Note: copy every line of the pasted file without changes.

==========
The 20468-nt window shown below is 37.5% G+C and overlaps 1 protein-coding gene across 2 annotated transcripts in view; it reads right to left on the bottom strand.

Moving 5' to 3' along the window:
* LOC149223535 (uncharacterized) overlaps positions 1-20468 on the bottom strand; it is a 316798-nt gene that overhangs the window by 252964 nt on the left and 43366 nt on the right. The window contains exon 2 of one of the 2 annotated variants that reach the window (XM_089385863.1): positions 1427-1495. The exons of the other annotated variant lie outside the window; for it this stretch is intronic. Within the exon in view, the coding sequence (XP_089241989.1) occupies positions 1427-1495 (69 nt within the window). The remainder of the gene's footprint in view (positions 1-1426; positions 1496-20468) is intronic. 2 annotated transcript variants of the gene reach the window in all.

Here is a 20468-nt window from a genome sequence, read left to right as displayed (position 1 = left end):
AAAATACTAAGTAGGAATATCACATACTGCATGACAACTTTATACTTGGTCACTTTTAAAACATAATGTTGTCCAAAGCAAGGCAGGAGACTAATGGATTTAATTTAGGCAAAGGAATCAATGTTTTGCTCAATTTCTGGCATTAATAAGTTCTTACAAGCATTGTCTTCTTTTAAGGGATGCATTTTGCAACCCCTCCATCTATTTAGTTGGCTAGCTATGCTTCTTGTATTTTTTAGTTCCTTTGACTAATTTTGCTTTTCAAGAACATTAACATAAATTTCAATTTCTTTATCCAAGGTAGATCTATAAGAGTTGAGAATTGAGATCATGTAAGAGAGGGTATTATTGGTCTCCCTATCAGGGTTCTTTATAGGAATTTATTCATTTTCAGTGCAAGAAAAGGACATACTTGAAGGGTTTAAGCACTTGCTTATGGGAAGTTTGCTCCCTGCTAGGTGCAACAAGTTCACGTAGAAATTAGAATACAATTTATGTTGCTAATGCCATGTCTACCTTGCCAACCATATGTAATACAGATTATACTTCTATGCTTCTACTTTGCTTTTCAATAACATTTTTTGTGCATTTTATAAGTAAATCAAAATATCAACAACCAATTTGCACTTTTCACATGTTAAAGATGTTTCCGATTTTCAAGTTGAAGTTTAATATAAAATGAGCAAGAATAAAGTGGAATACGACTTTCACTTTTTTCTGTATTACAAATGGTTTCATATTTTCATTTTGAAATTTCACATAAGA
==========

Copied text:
The 20468-nt window shown below is 37.5% G+C and overlaps 1 protein-coding gene across 2 annotated transcripts in view; it reads right to left on the bottom strand.

Moving 5' to 3' along the window:
* LOC149223535 (uncharacterized) overlaps positions 1-20468 on the bottom strand; it is a 316798-nt gene that overhangs the window by 252964 nt on the left and 43366 nt on the right. The window contains exon 2 of one of the 2 annotated variants that reach the window (XM_089385863.1): positions 1427-1495. The exons of the other annotated variant lie outside the window; for it this stretch is intronic. Within the exon in view, the coding sequence (XP_089241989.1) occupies positions 1427-1495 (69 nt within the window). The remainder of the gene's footprint in view (positions 1-1426; positions 1496-20468) is intronic. 2 annotated transcript variants of the gene reach the window in all.

Here is a 20468-nt window from a genome sequence, read left to right as displayed (position 1 = left end):
AAAATACTAAGTAGGAATATCACATACTGCATGACAACTTTATACTTGGTCACTTTTAAAACATAATGTTGTCCAAAGCAAGGCAGGAGACTAATGGATTTAATTTAGGCAAAGGAATCAATGTTTTGCTCAATTTCTGGCATTAATAAGTTCTTACAAGCATTGTCTTCTTTTAAGGGATGCATTTTGCAACCCCTCCATCTATTTAGTTGGCTAGCTATGCTTCTTGTATTTTTTAGTTCCTTTGACTAATTTTGCTTTTCAAGAACATTAACATAAATTTCAATTTCTTTATCCAAGGTAGATCTATAAGAGTTGAGAATTGAGATCATGTAAGAGAGGGTATTATTGGTCTCCCTATCAGGGTTCTTTATAGGAATTTATTCATTTTCAGTGCAAGAAAAGGACATACTTGAAGGGTTTAAGCACTTGCTTATGGGAAGTTTGCTCCCTGCTAGGTGCAACAAGTTCACGTAGAAATTAGAATACAATTTATGTTGCTAATGCCATGTCTACCTTGCCAACCATATGTAATACAGATTATACTTCTATGCTTCTACTTTGCTTTTCAATAACATTTTTTGTGCATTTTATAAGTAAATCAAAATATCAACAACCAATTTGCACTTTTCACATGTTAAAGATGTTTCCGATTTTCAAGTTGAAGTTTAATATAAAATGAGCAAGAATAAAGTGGAATACGACTTTCACTTTTTTCTGTATTACAAATGGTTTCATATTTTCATTTTGAAATTTCACATAAGA